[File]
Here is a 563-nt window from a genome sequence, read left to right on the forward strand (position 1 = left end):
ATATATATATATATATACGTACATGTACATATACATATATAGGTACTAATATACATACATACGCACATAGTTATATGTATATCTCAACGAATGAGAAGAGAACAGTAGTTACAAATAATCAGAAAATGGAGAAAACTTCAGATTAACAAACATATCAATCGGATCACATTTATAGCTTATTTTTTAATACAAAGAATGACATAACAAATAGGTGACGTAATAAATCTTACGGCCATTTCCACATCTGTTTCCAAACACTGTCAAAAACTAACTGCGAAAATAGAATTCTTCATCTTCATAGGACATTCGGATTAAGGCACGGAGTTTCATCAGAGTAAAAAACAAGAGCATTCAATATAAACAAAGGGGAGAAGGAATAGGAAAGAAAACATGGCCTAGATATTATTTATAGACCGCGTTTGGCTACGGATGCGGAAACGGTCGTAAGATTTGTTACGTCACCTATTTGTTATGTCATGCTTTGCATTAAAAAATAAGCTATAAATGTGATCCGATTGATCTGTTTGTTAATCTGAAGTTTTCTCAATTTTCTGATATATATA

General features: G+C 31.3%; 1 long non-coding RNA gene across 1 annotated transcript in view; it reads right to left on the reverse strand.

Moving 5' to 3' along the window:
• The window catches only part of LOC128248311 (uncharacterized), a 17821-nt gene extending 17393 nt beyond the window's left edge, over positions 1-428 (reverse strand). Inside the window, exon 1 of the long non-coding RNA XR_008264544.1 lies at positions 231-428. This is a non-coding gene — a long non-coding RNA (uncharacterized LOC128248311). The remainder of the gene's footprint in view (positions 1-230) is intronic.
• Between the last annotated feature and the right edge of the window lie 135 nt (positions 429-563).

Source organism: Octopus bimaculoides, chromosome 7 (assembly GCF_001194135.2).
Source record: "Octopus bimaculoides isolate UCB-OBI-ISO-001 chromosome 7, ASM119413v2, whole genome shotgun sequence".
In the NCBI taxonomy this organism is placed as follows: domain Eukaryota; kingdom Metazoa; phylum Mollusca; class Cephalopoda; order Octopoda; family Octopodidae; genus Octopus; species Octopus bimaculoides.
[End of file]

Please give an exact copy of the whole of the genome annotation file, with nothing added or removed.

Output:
Here is a 563-nt window from a genome sequence, read left to right on the forward strand (position 1 = left end):
ATATATATATATATATACGTACATGTACATATACATATATAGGTACTAATATACATACATACGCACATAGTTATATGTATATCTCAACGAATGAGAAGAGAACAGTAGTTACAAATAATCAGAAAATGGAGAAAACTTCAGATTAACAAACATATCAATCGGATCACATTTATAGCTTATTTTTTAATACAAAGAATGACATAACAAATAGGTGACGTAATAAATCTTACGGCCATTTCCACATCTGTTTCCAAACACTGTCAAAAACTAACTGCGAAAATAGAATTCTTCATCTTCATAGGACATTCGGATTAAGGCACGGAGTTTCATCAGAGTAAAAAACAAGAGCATTCAATATAAACAAAGGGGAGAAGGAATAGGAAAGAAAACATGGCCTAGATATTATTTATAGACCGCGTTTGGCTACGGATGCGGAAACGGTCGTAAGATTTGTTACGTCACCTATTTGTTATGTCATGCTTTGCATTAAAAAATAAGCTATAAATGTGATCCGATTGATCTGTTTGTTAATCTGAAGTTTTCTCAATTTTCTGATATATATA

General features: G+C 31.3%; 1 long non-coding RNA gene across 1 annotated transcript in view; it reads right to left on the reverse strand.

Moving 5' to 3' along the window:
• The window catches only part of LOC128248311 (uncharacterized), a 17821-nt gene extending 17393 nt beyond the window's left edge, over positions 1-428 (reverse strand). Inside the window, exon 1 of the long non-coding RNA XR_008264544.1 lies at positions 231-428. This is a non-coding gene — a long non-coding RNA (uncharacterized LOC128248311). The remainder of the gene's footprint in view (positions 1-230) is intronic.
• Between the last annotated feature and the right edge of the window lie 135 nt (positions 429-563).

Source organism: Octopus bimaculoides, chromosome 7 (assembly GCF_001194135.2).
Source record: "Octopus bimaculoides isolate UCB-OBI-ISO-001 chromosome 7, ASM119413v2, whole genome shotgun sequence".
In the NCBI taxonomy this organism is placed as follows: domain Eukaryota; kingdom Metazoa; phylum Mollusca; class Cephalopoda; order Octopoda; family Octopodidae; genus Octopus; species Octopus bimaculoides.